Wednesday in the Thirty-First Week of Ordinary Time

Matthew 27:2, 11-14; Mark 15:1-5; Luke 23:1-5; John 18:28-38

What Is Truth?

Matters are moving very quickly now.  The chief priests want this done and over by Passover.  So they are at Pilate’s headquarters early in the morning.  Pilate is governor over Judea, a place that Rome had designated a hotspot for riots and so installed one of their own to govern the city directly with lots of soldiers.  And the city is already astir, a matter that weighs heavily on Pilate.  Whatever happens, he can’t lose control over the people.  The chief priests know this and will use it to their advantage.  They approach Pilate, not with accusations of blasphemy for which Pilate could care less, but indicting Jesus with misleading the nation, stirring up the people, forbidding the people to pay taxes to Caesar, and calling himself, “Christ, a king.”

Which, of course, are all lies.  But intriguingly enough, in the midst of these falsehoods, Pilate takes Jesus aside to discuss…well, truth.  Pilate first asks Jesus if he is the king of the Jews, no doubt a ridiculous claim in Pilate’s eyes as he beholds this beaten-up, ordinary man.  Jesus answers that his kingdom is not of this world.  Now Jesus could still call twelve legions of angels to his rescue, but why would he?  Our Lord is not interested in inheriting the kingdoms of this word as they are, but in redeeming them and thereby making them fit for the Kingdom of God.  Pilate then answers, “So you are a king.”  Jesus’ response is filled with more mystery than Pilate can endure: “You say that I am a king.  For this purpose I was born and for this purpose I have come into the world – to bear witness to the truth.  Everyone who is of the truth listens to my voice.”  Pilate then says, “What is truth?”

Was Pilate being snarky, sincere, waxing philosophical?  We don’t know.  It seems he just walked away.  No doubt, he views Jesus as a religious fanatic, and a person who is no threat to Rome.  But Pilate has real-time political realities to deal with and no time for philosophical discussions.  Pilate was not “of the truth,” and so could not hear what Jesus would say.  He didn’t care.  Only those who are of the truth can hear Jesus’ voice.  And when they do hear it, it’s not philosophy they hear, nor deep religious doctrine that will make their head explode.  When people hear Jesus, it’s a still small voice working on the inside as the Holy Spirit applies his words to their hearts.  The word from Jesus that the Spirit applies brings its own proof, its own testimony, its own assurance, for which the believer (or the one whom the Spirit is bringing to saving faith) needs no confirmation from the world.  The one enlightened by the Spirit hears Jesus say, “Here is the good way; walk in it” (Jeremiah 6:16).  Pilate had no time for that; neither does the world.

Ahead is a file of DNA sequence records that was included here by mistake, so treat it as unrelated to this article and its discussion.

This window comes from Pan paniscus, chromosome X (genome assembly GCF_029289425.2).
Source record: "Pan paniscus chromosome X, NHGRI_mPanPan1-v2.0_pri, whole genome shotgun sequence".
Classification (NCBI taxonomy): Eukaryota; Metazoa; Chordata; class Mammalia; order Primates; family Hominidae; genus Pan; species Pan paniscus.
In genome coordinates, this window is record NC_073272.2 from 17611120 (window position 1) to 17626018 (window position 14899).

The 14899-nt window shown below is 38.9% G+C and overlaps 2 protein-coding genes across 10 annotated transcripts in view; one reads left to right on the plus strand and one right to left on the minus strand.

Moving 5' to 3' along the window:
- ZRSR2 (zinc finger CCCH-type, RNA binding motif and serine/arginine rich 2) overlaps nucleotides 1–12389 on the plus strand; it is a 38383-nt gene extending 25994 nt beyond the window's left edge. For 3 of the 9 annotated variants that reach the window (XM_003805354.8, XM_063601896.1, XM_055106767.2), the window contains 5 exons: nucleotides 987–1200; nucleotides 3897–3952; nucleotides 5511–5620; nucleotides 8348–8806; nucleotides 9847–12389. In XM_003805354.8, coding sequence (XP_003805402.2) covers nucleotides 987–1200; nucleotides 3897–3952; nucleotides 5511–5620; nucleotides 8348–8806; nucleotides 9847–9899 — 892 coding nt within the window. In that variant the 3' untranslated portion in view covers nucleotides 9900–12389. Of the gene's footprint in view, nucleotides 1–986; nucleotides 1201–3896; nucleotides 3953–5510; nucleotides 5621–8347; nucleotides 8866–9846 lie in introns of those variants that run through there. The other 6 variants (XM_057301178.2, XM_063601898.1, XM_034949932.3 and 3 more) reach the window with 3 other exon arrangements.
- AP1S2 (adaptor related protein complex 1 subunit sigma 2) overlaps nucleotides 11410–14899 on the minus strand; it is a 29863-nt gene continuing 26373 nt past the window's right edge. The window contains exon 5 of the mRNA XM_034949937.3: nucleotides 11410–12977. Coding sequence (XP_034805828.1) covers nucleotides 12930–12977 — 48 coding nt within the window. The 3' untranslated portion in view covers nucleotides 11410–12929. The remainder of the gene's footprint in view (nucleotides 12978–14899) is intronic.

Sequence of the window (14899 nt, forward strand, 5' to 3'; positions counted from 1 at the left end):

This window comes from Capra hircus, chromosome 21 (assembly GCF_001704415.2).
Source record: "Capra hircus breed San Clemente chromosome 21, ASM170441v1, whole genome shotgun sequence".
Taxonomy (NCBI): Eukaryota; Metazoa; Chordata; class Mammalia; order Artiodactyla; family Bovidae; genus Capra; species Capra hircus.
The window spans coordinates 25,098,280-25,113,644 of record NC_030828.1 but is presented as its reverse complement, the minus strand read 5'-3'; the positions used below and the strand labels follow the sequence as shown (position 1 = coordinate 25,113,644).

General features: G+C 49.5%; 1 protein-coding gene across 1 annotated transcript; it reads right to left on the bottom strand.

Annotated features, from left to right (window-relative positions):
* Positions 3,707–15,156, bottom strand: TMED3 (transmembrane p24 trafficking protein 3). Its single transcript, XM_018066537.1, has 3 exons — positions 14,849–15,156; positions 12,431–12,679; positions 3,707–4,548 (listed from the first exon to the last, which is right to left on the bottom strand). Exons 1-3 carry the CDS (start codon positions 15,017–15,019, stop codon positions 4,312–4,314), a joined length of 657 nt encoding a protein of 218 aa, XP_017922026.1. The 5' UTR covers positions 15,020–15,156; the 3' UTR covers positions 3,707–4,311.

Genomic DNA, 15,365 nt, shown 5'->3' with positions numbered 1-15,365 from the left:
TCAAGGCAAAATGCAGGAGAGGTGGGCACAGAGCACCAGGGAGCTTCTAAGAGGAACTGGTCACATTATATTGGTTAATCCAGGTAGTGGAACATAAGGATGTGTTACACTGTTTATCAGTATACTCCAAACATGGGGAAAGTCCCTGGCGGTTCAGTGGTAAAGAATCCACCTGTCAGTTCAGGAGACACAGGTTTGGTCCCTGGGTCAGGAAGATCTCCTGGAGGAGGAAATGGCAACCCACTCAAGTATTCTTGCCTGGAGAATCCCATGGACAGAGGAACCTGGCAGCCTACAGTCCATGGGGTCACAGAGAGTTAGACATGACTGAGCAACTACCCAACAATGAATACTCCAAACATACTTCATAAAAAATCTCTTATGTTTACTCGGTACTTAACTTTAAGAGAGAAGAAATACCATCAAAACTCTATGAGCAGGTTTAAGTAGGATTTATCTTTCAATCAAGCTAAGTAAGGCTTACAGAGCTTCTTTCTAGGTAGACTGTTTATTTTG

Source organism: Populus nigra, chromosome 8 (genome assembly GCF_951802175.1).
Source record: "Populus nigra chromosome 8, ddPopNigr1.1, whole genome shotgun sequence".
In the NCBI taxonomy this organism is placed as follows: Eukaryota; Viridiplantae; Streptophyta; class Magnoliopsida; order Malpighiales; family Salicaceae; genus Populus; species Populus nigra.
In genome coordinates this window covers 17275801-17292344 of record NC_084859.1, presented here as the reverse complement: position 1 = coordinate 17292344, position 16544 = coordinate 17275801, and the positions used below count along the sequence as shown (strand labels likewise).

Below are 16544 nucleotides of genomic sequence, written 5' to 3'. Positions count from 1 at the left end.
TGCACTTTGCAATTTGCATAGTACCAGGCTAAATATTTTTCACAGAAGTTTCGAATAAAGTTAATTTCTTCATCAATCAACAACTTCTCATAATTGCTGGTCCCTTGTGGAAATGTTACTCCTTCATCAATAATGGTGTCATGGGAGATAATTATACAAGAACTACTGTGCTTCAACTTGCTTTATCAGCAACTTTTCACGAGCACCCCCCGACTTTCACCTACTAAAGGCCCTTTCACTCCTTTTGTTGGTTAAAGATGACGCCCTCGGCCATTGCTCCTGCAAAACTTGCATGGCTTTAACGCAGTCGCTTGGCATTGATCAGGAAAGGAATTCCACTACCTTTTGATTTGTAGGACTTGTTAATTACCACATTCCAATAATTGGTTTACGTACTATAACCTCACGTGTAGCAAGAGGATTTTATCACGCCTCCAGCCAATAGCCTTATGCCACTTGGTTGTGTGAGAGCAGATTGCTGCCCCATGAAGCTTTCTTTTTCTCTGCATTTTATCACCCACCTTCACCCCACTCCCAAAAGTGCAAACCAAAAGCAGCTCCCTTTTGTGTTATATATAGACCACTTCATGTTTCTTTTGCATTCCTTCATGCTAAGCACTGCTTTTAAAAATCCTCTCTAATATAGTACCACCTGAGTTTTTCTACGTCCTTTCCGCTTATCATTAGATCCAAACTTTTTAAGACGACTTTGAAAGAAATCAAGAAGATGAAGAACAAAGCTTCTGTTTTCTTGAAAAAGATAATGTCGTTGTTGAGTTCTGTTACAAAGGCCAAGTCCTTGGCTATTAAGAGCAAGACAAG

Author: The Reformed Baptist

My name is Stephen Taylor, ordained Baptist minister of eighteen years pastoral experience with a Ph.D. in Historical Theology from Southwestern Baptist Theological Seminary in Fort Worth, Texas. Better than that, I am married to a godly woman, Karla, who has been very patient with me since 1989. I have two daughters, both of whom I homeschooled for extended periods of time, who became godly young women, and who ran off and married godly young men, all of which is very proper. The oldest daughter has even seen fit to bless me with a grandson and a granddaughter, and my youngest daughter with a grandson, all three of whom are bundles of exceeding joy. As you can see, I am quite blessed. This website is dedicated to helping people grow in the wisdom and knowledge of our Lord Jesus Christ through the gift of writing that the Lord has given to me. It is specifically about helping His people grow in godliness, the theme you see repeated above. I write devotions with this aim and hope that they might be of some help to God’s people. Full disclosure: I am of a Reformed bent, meaning that my understanding of Scripture is primarily informed by the Reformers and their successors of the sixteenth and seventeenth centuries. However, as a student of church history and theology, I strive to remain true to that teaching handed down once for all unto the saints through every age of the Church. I like to think of myself as a “catholic” Christian, as the Reformers thought of themselves. At any rate, feel free to read, pray, and contact me if you wish, or correct me if need be. As you can see, I tend to follow the church year. Of course, I make no special claims about these devotions. I know very well that others have written better and plumbed the depths of God’s word with greater insight. But if my musings help someone draw closer to the Lord, well then, I have my reward. Blessings to you and may the God and Father of our Lord and Savior Jesus Christ speak to you that word which He knows you especially need to hear. Grace & peace, Stephen Taylor

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